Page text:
Title: The Man Trap
Air Date: September 8, 1966
Written By: George Clayton Johnson
Directed By: Marc Daniels
Synopsis: The USS Enterprise, commanded by Capt. James T. Kirk, makes a routine stop at planet M-113 to check on an archeological team consisting of Dr. Robert Crater and his wife Nancy, who is an old flame of ship’s Chief Medical Officer Dr. Leonard McCoy. Things seem strange immediately as everyone sees Nancy Crater differently. To McCoy she looks the same as she did when he last saw her years ago. To Kirk she looks like a handsome, but aging woman, and to Crewman Darnell she looks like a young woman he knew from a less than honorable shore leave. Soon Darnell is dead , having had all the salt removed from his body, and the search for the killer begins on the planet, and later onboard the Enterprise.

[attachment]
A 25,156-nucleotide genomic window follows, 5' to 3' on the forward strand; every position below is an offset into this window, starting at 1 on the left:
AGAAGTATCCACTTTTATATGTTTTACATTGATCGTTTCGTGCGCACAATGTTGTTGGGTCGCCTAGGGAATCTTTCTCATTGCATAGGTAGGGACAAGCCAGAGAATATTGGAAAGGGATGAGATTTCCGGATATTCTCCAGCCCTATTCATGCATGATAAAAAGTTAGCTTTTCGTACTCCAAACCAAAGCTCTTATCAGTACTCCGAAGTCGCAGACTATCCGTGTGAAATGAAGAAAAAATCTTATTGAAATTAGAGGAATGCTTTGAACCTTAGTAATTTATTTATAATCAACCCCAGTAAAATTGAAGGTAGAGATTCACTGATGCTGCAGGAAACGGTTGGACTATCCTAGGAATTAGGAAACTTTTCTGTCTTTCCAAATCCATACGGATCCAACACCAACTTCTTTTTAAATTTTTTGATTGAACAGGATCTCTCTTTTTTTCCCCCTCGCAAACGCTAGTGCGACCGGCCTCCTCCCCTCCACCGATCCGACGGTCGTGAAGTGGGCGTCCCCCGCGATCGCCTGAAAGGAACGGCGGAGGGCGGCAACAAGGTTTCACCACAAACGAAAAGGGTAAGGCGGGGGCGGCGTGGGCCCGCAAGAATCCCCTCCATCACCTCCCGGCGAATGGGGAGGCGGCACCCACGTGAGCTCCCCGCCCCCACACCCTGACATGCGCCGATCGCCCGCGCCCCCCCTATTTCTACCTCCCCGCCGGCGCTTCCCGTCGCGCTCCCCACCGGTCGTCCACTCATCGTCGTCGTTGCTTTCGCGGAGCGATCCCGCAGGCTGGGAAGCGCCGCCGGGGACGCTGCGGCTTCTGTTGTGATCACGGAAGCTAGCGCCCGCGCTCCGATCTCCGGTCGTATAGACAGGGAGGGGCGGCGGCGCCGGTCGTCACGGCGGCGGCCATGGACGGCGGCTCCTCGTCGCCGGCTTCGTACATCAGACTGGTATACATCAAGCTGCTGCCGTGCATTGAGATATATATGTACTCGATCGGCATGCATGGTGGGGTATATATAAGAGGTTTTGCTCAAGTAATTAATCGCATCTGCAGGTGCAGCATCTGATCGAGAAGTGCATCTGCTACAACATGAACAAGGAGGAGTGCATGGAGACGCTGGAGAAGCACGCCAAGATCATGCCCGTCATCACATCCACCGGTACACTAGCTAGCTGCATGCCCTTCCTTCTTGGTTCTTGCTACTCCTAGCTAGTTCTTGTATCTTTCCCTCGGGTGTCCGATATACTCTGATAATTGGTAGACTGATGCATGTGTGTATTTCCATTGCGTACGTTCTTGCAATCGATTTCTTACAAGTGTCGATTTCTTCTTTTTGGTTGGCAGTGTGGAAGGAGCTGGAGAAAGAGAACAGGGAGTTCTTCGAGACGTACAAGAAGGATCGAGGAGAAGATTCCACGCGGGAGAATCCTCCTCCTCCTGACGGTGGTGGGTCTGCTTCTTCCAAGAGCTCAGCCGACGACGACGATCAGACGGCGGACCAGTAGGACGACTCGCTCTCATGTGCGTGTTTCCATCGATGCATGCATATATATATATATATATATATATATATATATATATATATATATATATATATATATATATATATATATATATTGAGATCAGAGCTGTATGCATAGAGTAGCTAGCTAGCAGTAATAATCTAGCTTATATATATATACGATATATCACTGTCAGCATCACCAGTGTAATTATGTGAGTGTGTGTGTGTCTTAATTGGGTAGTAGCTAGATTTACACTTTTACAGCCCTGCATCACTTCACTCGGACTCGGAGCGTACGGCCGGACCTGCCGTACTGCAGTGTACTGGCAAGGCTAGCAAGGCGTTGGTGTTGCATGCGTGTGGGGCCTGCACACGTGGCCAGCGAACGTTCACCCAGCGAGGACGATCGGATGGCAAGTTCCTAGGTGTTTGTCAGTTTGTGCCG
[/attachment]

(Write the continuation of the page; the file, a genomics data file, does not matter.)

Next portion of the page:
Why you should watch: This was the fourth episode filmed, but NBC wanted ‘strange new worlds’ for the premier, so they chose The Man Trap to introduce Star Trek to the world. It had an alien planet, and a scary monster, as well as some good exposition about the ship and crew, including the first sparring match between Uhura and Spock.
Opinion: This is not my favorite episode, though I’ve always been impressed with the design of the salt vampire costume. As with any new series the actors were still figuring out who their characters were, and the special effects, especially the phasers, were a bit wonky, but overall this is well worth a watch, and a good introduction to the Star Trek universe.

Wednesday, May 11, 2011

God of Thunder